‘Between the Bars’ Is a Breakout in the Conversation of Prison Reform

The HERE Arts Center delivers a powerful and gravitating performance on the urgency of prison rehabilitation



“Between the Bars,” a reflection on prison reform, captivates the audience and shows the hopelessness of life in prison.


“Where ever can one go to breathe? I search my memories bare. Perhaps I’ve missed an element which, combined would create air.” Following this commanding introduction ensued a pivotal performance of “Between the Bars,” a reflection on prison reform at the HERE Arts Center on the play’s opening night, Sept. 30. Written by playwright Lynn Clay Byrne and directed by Benjamin Viertel, the show was a 92-minute-long fight for justice and rehabilitation in a broken prison system. 

In 2020, the onset of the pandemic led us all to learn a feeling we know all too well by now: loneliness. Months of solitude, barren of real-life experiences and integration into society, made the play markedly more powerful for the audience. 

During the pandemic, there was hope for an end and time to reinvent ourselves; prisoners don’t get this luxury. For them, it is loneliness without salvation during their sentences, which reintroduced the importance of rehabilitation and prison reform into mainstream societal conversations.

The play is wholly set behind prison bars, which accentuates the physical separation between prisoners and society and the mental bars between a prisoner and the world they previously inhabited. Families and lovers visit the prisoners, which only heightens their relational disconnect. Throughout the show, no characters, prisoners or visitors leave the inside of the bars as they delve further into the issue of families whose mental states have been altered by those they visit.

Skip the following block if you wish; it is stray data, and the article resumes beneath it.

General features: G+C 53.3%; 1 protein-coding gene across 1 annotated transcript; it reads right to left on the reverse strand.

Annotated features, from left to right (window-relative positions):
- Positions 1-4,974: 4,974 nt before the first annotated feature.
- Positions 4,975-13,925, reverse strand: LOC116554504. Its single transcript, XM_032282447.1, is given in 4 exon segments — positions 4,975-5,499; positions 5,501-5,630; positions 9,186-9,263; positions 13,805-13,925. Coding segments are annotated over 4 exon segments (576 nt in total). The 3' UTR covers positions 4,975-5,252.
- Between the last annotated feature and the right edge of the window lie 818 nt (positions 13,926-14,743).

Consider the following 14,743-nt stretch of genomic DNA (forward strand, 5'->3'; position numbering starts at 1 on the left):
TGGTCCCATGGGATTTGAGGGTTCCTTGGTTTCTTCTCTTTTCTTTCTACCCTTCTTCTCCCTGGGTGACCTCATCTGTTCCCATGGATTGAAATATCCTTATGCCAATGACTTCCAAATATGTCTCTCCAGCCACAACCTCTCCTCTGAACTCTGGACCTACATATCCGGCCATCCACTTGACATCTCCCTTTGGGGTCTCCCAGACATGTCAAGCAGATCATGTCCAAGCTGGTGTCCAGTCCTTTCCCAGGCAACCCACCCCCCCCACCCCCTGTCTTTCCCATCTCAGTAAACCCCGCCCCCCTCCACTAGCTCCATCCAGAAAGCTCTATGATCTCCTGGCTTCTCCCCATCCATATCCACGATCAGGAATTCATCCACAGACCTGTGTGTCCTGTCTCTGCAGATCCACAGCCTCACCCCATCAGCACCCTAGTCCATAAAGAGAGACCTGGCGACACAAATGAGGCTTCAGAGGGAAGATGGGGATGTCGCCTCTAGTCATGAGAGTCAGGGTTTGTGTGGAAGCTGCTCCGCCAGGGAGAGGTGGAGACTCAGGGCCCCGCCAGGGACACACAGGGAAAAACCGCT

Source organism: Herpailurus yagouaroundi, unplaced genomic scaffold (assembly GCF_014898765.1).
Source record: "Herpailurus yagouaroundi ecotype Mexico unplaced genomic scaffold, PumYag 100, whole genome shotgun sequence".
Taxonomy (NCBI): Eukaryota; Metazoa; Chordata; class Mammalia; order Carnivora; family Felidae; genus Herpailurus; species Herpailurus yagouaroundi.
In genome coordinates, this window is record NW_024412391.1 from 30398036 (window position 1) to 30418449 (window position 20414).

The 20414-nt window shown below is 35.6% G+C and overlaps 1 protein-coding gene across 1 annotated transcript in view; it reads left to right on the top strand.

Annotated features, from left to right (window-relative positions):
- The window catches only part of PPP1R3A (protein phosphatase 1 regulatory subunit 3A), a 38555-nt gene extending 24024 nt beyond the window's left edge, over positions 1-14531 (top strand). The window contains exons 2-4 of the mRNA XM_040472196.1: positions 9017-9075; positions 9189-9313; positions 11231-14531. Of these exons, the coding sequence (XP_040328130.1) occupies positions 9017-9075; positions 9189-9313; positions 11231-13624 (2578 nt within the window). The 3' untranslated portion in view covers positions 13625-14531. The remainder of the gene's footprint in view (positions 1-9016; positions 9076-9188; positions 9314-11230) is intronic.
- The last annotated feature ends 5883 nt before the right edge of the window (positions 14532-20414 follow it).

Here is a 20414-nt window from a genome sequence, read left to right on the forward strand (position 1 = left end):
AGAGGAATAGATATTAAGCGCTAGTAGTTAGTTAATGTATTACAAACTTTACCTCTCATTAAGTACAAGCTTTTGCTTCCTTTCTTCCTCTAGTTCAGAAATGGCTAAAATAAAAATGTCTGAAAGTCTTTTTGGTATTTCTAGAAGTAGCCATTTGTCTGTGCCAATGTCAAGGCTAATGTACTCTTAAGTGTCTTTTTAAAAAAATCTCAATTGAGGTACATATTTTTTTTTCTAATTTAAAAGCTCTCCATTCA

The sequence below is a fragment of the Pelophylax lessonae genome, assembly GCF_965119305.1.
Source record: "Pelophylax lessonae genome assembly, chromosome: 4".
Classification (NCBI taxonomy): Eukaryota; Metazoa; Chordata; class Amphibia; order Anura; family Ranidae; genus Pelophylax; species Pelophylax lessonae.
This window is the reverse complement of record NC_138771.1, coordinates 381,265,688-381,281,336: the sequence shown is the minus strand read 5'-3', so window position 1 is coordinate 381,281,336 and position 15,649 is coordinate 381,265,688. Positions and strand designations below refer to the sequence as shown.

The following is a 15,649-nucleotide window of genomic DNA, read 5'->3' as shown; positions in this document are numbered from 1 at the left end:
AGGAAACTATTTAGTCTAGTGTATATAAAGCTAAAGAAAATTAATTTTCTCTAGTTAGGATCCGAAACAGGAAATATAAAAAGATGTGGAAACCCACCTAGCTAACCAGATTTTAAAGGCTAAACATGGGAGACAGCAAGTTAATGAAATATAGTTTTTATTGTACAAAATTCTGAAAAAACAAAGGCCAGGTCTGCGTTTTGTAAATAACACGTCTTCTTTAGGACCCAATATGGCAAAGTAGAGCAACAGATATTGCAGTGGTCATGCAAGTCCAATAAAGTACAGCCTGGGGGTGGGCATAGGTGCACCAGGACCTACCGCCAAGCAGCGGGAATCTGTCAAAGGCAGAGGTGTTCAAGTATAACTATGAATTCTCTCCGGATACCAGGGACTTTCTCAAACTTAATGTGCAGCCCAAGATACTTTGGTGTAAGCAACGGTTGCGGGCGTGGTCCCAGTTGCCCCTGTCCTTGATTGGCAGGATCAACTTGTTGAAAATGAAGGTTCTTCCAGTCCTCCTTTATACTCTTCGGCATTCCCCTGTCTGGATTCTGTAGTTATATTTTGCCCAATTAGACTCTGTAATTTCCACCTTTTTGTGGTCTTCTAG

The most important element of the play is the relationships: a verbally abusive relationship with a short-tempered man, a hopeful woman who dreams of a better life after her partner’s sentence is completed and a mother whose relationship with her son ultimately led to his destruction twice to name a few. Hopelessness looms over the theater: The prisoners’ souls begin to get lost in their cells, and family members can do nothing but watch it happen.

Perhaps this has to do with the prison system’s mishandling of inmates. Shouldn’t the point of prison be to decrease repeat offenses and make model citizens upon release? In the play, there are no innately violent criminals, but we see their spirits dim throughout the show’s run due to the lack of care and rehabilitation. Prison guards are corrupt and violence is regular. In the play, the lack of initiatives being done to aid prisoners’ spirits only makes them regress as people. These are public things most people already know and are disheartened by, so what is being done to change it?

They all had one thing in common: the yearning to learn from their mistakes and come out better on the other side.

Actor Chad Carstarphen was a standout: His portrayal of the characters Attis and Massud, two prisoners who committed petty crimes and struggle with their romantic relationships given their sentences, gave an introspective look into the psychology of the incarcerated. His wavering but never disappearing spirit throughout gave way to realistic insight on everyday prison life. His characters, as well as the others, gave an account of their mindsets, and they all had one thing in common: the yearning to learn from their mistakes and come out better on the other side. The play inspired audience members to join the larger conversation of how implementing rehabilitation while serving time could be improved.

The takeaway from the performance is simple: If prisoners can be surrounded by optimism and resources to learn and better themselves while also shattering as much corruption as possible, the number of repeat offenders will decrease and the prison system can rebrand itself as an environment for genuine improvement. “Between the Bars” did an impeccable job of addressing the urgency of this rehabilitation.